"You come here," Mrs. Desborough went on, feeling herself choke at his words, but determined not to give way to the warmer impulse of her heart, "and even you are moved by these sacred relics. What do you think they are to us?"
She was half conscious that she was appealing to the memorials around her to strengthen her in her purpose not to yield, not to make peace with the son of the man who had slain her husband, her hero, her love; she felt that in harboring for an instant such an impulse she was untrue to the Cause which, though lost, was for her forever living with the deathless devotion of love and anguish.
"These relics do move me," her son-in-law said gently. "They move me so deeply that they seem to me wrong. I confess that I was thinking, before you came in, that if I were a Southerner, with the traditions of the South behind me, and the bitter sense of failure to embitter me, they would stir me to madness; that I should feel it impossible ever to be loyal to anything but the South. The war is over. The South at last is understood. She is honored for the incredible bravery with which, under crushing odds, she fought for her conviction. Why prolong the inevitable pain? Why gather these relics to nourish a feeling absolutely untrue--the feeling that the Union is less your country than it is ours?"
"Because it is just to the dead," she answered swiftly. "Because it is only justice that we keep in remembrance how true they were, how gallant, how brave, how noble, and--O God!--that we make some poor record of what we of the South have suffered!"
He shook his head and sighed. She saw the tears in his eyes and did not attempt to hide her own.
"Would you have it forgotten," she demanded passionately, "that the grandfather of your son--the father of your wife--was one of God's noblemen? Would you have him remembered only as a beaten rebel? I tell you that if we had not gathered these memorials, every clod that was wet with their blood would cry out against us! In the North you call these men rebels; there is no battlefield in the South where the very rustle of the grass does not whisper over their graves that they were patriots and heroes! And this, poor though it be"--and she waved her hand to the cases around them--"is the best memorial we can give them."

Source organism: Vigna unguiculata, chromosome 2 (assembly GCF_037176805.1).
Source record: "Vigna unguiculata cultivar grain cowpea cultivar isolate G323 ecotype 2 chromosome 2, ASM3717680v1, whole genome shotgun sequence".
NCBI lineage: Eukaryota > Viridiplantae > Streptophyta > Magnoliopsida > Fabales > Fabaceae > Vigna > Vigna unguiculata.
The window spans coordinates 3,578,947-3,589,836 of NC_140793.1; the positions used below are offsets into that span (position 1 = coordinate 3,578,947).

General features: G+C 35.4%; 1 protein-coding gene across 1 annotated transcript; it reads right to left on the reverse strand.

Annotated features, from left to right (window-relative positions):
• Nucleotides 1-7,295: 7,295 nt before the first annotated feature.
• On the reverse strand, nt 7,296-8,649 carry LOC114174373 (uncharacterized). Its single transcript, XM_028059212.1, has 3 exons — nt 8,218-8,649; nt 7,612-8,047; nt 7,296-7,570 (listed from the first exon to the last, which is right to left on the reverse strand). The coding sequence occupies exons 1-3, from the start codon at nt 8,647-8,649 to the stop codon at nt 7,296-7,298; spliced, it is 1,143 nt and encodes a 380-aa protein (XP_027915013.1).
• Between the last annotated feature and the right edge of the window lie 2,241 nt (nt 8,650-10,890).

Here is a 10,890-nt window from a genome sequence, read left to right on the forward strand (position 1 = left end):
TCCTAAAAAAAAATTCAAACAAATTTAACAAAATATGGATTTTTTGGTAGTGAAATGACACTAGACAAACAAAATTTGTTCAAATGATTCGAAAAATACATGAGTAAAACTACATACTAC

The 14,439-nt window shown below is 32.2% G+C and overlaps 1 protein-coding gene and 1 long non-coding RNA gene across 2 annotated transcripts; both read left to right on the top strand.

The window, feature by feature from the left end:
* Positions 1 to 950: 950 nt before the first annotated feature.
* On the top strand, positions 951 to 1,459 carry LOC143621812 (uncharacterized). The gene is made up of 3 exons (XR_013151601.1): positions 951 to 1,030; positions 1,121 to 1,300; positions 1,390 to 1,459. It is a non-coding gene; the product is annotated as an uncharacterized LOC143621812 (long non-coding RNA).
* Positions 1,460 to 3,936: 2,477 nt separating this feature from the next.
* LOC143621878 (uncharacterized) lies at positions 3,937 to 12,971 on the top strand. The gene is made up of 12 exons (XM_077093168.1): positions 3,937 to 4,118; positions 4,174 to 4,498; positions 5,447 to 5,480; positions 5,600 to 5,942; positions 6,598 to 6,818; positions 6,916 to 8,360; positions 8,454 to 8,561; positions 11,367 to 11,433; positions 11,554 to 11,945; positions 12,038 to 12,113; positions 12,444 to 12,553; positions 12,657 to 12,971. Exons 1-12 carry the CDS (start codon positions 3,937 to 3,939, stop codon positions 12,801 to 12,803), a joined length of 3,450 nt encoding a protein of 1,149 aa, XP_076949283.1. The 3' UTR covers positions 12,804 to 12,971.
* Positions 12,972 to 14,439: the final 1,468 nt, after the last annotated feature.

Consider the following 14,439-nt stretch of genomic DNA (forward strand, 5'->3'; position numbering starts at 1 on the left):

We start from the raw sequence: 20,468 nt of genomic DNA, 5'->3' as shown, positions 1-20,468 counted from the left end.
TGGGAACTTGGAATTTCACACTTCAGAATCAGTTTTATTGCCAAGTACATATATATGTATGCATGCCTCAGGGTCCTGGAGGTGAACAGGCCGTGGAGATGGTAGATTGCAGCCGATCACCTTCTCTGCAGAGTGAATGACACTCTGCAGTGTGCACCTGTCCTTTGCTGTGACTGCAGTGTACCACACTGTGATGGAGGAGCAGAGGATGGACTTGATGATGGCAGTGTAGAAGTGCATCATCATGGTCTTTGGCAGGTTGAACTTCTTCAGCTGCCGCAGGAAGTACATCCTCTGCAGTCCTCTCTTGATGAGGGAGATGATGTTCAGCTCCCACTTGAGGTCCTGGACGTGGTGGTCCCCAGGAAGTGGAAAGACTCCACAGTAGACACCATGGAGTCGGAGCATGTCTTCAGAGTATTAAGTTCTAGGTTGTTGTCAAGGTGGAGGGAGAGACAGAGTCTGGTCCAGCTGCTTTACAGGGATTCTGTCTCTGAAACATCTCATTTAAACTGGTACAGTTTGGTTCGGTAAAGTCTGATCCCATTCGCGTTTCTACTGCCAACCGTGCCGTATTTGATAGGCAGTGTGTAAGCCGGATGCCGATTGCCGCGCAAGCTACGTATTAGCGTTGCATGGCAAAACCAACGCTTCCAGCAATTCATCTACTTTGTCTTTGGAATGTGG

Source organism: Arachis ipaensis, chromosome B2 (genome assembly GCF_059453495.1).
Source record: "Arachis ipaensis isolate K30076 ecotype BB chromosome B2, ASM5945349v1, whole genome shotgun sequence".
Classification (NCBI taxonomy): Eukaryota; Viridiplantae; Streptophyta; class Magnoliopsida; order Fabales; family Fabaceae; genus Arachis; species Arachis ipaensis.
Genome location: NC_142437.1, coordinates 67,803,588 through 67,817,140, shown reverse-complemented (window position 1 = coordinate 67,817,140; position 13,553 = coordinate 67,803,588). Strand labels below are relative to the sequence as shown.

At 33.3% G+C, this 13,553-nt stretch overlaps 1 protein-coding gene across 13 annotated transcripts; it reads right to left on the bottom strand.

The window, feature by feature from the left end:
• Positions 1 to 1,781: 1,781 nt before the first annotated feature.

He made a step forward, and held out both his hands impulsively. She did not take them, and they dropped again. He hesitated, and then drew back.
"It must be as it is," he said sadly. "Even if I blamed you women of the South, I could not say so here. Only," he added, his voice falling, "can you forget that the women of the North suffered too? I grew up in the shadow of a grief so great that it sapped the very life of my mother, and in the end killed her. Do you think I could visit that upon the innocent head of Louise?--I did not mean, though, to speak of myself, now that I know who you are. I will not intrude on you; but my little son, with your husband's name and his mother's eyes, is certainly guiltless. I will not come with him, but may I not send him with my man to see you this afternoon, so that I may say to Louise that you have kissed him and given him your blessing? Sorrow has taken away his other grandmother."
It seemed to her that she could not endure the speaking of one syllable more. Her whole body trembled, and she raised her hands in an impulsive gesture which implored him to be silent. All the old mother-love for Louise, the passionate crying of her lonely heart for this unseen grandson with the blood of her dead husband warm in his veins, the grief of black years and fidelity to old ideals, warred within her, and tore her like wolves. She cast a glance around as if to find some way by which she could flee from this position which it was too terrible to face. Then she saw her companion look at her with infinite pity and sadness.
"Then," he said, "I can only say good-by."
But she sprang forward as if she burst from chains, and threw herself upon his breast, the agony of the long, bitter past gushing in a torrent of hot tears.
"Oh, my son! my son!" she sobbed.